Like other Indian parties, Malaviya has had always for his ultimate goal the liberation of his country. Unlike others he has not, however been above cooperating with the British Raj whenever such cooperation offered the chance of bringing even a small benefit to the Indian people. In 1902 he entered the Government Legislative Council, and he has been a member of it ever since. During his 29 years in the Council he has introduced many bills aimed to help the impoverished kisans, the agrarians.
Malaviya has worked for political and educational advancements. Such concessions as the Morley and Chelmsford reforms in a large sense owed their inspiration to his passionate and eloquently graphic pleas for relief of his enthralled countrymen. His ability at manipulating searching inquiries into official methods of systems, and the unexpected satire and irony with which his brilliance as a dialecticism is tinged, early became feared and respected by the Government. At one standing he once put 93 questions in the Legislative Council, thereby exercising the Government for weeks afterwards.
Malaviya has twice been president of the Indian National Congress and is, I believe, its eldest active member. Only Gandhi, Gokhale and Nehru have done as much in enhancing the prestige and developing the power of the now world renowned organization as has the “silver tongued” Pandit from Allahabad. Perhaps his greatest service to it was that, through his essentially conservative spirit, he kept the Congress from contesting with the Government until it had developed sufficient strength to launch a campaign without being wrecked as a result of it.
He believed, as a strategist, in gaining puissance through time. He knew, as an educator, that his people were woefully ignorant and divided in opinion. He realized, as a politician, that before acting, the Congress must secure itself firmly on the edifice of public support. Thus for years he fought the Congress Left Wing, counseling for delay in the execution of a revolutionary programme.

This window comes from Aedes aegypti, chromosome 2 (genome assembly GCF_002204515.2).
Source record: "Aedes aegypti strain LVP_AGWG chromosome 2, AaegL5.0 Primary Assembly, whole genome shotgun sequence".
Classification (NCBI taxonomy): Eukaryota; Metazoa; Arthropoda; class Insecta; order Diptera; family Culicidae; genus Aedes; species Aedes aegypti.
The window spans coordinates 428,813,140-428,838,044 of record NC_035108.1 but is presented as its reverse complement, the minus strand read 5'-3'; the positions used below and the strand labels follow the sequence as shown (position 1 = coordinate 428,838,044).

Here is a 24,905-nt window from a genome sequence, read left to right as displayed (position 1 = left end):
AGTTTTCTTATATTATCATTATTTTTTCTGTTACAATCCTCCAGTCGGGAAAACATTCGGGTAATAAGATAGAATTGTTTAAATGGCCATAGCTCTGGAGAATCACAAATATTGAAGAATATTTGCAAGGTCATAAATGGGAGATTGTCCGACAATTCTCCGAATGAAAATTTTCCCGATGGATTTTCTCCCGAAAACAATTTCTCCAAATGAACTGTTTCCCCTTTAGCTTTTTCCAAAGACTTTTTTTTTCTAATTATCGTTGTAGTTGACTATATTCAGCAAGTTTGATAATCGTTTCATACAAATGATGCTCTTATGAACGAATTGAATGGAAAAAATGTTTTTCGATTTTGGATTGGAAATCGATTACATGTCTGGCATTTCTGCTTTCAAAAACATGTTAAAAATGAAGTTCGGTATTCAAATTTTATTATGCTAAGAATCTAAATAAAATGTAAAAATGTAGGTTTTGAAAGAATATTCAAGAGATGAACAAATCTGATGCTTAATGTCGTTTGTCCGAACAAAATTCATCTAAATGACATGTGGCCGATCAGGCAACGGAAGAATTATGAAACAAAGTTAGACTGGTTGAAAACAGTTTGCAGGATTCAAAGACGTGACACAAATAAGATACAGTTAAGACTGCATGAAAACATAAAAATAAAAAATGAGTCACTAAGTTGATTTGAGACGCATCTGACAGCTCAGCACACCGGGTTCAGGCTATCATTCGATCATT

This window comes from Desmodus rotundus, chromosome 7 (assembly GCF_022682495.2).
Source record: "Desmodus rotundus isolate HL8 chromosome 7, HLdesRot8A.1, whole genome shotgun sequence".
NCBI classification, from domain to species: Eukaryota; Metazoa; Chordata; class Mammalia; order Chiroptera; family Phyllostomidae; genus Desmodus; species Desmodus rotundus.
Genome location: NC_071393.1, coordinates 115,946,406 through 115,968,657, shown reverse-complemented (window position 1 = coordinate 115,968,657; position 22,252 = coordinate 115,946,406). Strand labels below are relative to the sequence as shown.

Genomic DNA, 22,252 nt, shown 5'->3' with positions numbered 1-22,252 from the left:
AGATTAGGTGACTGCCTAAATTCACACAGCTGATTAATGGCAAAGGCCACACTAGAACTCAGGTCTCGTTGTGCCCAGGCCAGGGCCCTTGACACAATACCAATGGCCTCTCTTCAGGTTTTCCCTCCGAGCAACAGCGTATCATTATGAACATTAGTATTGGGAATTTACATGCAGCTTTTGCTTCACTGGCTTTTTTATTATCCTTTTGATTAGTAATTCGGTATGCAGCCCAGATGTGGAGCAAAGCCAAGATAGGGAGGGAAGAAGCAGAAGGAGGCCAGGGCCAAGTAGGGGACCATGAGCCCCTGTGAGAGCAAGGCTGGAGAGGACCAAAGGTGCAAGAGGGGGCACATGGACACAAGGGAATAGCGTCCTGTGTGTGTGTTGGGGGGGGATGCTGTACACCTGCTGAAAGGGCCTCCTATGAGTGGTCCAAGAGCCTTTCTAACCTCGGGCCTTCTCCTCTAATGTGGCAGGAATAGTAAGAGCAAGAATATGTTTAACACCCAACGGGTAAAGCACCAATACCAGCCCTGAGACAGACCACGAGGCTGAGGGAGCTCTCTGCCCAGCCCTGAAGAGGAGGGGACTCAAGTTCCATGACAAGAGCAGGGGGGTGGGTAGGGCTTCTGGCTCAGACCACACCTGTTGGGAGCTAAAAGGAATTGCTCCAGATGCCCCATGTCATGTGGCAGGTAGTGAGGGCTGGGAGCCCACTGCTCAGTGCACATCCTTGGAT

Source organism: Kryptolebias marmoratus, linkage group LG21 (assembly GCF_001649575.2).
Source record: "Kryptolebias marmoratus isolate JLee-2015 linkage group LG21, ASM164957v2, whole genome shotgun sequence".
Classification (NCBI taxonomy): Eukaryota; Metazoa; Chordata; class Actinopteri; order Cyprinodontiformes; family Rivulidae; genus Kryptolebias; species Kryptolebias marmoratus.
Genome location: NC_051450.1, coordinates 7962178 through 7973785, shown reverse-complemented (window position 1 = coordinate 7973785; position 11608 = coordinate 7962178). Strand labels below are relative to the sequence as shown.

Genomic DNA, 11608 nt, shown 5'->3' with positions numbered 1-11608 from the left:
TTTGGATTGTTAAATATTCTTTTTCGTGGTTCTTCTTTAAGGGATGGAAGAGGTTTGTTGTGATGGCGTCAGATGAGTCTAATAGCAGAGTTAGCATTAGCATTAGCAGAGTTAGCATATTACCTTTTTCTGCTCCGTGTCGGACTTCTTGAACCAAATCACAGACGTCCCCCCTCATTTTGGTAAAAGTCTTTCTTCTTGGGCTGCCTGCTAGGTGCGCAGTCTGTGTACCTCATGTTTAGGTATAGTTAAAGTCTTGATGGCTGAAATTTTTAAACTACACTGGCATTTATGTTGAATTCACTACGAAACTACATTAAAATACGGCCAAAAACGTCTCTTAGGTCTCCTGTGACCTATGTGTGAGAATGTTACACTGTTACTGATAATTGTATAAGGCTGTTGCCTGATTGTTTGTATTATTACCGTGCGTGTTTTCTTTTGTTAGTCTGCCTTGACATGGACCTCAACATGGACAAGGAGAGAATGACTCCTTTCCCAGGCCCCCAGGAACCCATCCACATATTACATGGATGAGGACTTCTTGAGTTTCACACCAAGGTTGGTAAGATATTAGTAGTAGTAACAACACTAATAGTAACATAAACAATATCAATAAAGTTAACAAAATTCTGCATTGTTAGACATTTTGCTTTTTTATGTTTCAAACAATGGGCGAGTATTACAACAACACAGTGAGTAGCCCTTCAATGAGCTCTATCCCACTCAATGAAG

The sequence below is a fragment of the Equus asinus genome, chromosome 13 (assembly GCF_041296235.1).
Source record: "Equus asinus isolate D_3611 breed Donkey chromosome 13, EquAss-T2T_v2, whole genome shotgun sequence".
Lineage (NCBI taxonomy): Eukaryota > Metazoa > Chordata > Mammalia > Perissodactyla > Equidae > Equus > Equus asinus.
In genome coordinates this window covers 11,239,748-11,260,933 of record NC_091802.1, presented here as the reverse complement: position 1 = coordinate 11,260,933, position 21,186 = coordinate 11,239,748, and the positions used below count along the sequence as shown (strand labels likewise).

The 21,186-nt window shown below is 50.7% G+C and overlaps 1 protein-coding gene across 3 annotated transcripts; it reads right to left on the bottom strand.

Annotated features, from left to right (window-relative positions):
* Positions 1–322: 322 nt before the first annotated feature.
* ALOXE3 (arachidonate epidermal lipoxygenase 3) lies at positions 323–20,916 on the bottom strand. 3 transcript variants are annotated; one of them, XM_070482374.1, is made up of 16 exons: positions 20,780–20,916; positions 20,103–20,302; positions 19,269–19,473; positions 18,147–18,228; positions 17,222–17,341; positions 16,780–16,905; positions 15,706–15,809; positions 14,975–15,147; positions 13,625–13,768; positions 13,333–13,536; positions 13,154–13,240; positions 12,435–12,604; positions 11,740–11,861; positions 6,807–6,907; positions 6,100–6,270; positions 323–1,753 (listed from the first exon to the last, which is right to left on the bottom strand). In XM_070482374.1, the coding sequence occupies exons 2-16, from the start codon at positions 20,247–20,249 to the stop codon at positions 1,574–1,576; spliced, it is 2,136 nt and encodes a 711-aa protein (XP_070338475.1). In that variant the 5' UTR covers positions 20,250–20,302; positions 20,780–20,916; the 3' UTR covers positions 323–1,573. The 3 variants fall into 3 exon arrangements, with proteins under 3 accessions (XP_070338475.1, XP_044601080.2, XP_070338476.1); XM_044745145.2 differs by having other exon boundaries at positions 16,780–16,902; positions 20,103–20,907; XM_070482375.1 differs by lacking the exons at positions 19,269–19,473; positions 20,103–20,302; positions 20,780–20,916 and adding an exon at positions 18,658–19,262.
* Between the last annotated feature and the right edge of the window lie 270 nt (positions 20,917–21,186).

When at last his followers felt that the time had come, Maliviya reluctantly acquiesced. His talent as an arbiter, so often helpful in settling previous disputes in the Congress, he now turned upon himself. Still inwardly hesitant, perhaps, still fearful lest the satyagrah principle should be misunderstood by the masses and overreaching the discipline of Congress leaders should end in futile bloodshed and suffering, he allied himself to the movement with some misgivings.
Yet after Gandhi was arrested last spring, and jailed, Malaviya rose and as religious head of the powerful Hindu Mahasabha took the responsibility of carrying the Congress banner. He invited those who wish to do so to follow him. Thousands accepted. It was inevitable that, despite his great service to the Imperial Government he was, in his turn, arrested tried and sentenced for disobeying the laws of India. Only Gandhi’s incarceration stirred the nation’s educated class as did the arrest of Panditji. But his patriotism, I believe, has not been expressed as a reformer or politician so much as in his enterprises. You often hear it remarked by skeptical Europeans that the Indians are admirable agitators, but utterly incapable of improving upon that which they seek to destroy. It is believed that Indian Nationalists are excellent destructionists but incompetent constructionists. One of the most complete refutations of this observation exists at Benares, where the Hindu National University proudly lifts its graven spires over the rooftops of a city sacred not for centuries, but for millenniums. That institution is the product of Malaviya’s energy and imagination, the full-fruited realization of a man of practical genius.